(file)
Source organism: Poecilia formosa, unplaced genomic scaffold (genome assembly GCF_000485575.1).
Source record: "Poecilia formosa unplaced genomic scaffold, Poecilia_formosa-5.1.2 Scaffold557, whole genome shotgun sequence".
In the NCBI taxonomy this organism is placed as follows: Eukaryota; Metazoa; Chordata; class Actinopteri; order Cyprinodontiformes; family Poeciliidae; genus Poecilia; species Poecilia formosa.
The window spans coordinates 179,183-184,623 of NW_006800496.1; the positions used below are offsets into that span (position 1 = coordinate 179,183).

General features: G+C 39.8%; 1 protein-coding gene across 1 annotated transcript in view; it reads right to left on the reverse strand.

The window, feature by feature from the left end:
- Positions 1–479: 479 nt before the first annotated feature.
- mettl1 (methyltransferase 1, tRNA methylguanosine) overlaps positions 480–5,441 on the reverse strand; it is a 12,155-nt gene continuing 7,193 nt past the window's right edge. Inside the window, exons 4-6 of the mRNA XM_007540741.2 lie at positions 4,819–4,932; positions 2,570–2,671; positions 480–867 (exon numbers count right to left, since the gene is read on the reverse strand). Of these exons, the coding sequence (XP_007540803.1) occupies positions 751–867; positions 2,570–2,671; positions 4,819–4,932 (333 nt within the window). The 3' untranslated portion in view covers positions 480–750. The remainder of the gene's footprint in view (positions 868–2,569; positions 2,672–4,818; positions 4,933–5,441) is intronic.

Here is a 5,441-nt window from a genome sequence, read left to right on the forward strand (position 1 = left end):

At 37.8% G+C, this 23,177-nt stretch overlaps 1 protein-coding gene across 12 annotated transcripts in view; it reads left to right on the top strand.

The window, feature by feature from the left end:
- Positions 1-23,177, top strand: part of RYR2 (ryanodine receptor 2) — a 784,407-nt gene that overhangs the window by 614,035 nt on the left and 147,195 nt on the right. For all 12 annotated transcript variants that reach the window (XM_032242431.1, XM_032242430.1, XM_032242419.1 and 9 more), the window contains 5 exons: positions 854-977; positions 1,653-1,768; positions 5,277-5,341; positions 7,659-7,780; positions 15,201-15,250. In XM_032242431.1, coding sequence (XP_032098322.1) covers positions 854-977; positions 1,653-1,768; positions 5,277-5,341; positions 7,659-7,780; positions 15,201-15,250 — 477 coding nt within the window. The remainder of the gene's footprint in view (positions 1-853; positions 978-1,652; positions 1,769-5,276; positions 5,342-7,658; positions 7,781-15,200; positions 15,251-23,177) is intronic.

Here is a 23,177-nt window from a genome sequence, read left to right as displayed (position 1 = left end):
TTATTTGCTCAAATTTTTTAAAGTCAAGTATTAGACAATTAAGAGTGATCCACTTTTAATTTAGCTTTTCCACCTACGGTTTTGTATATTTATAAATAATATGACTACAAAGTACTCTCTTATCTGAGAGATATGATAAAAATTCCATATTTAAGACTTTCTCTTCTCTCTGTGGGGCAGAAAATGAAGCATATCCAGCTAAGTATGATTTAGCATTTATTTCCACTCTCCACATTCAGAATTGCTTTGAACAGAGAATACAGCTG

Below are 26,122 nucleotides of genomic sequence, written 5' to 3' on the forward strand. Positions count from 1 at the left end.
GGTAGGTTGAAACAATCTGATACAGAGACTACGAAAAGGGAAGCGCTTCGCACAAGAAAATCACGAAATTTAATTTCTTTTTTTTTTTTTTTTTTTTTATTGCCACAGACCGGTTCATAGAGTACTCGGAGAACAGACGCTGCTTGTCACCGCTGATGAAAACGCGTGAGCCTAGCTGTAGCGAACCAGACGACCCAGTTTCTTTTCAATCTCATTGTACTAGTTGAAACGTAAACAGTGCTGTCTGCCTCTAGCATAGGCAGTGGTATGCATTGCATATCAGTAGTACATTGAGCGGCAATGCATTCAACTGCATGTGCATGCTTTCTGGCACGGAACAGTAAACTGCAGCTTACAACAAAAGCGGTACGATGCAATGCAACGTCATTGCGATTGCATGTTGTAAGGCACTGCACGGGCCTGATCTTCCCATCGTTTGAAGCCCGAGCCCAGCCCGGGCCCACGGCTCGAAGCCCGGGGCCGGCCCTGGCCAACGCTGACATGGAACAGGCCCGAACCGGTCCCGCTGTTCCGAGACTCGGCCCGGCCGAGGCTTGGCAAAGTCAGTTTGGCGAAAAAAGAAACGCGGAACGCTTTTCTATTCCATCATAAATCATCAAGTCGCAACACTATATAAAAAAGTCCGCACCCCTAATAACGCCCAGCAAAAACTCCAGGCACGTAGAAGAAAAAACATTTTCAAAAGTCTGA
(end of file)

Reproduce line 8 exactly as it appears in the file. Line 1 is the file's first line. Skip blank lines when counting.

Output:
- mettl1 (methyltransferase 1, tRNA methylguanosine) overlaps positions 480–5,441 on the reverse strand; it is a 12,155-nt gene continuing 7,193 nt past the window's right edge. Inside the window, exons 4-6 of the mRNA XM_007540741.2 lie at positions 4,819–4,932; positions 2,570–2,671; positions 480–867 (exon numbers count right to left, since the gene is read on the reverse strand). Of these exons, the coding sequence (XP_007540803.1) occupies positions 751–867; positions 2,570–2,671; positions 4,819–4,932 (333 nt within the window). The 3' untranslated portion in view covers positions 480–750. The remainder of the gene's footprint in view (positions 868–2,569; positions 2,672–4,818; positions 4,933–5,441) is intronic.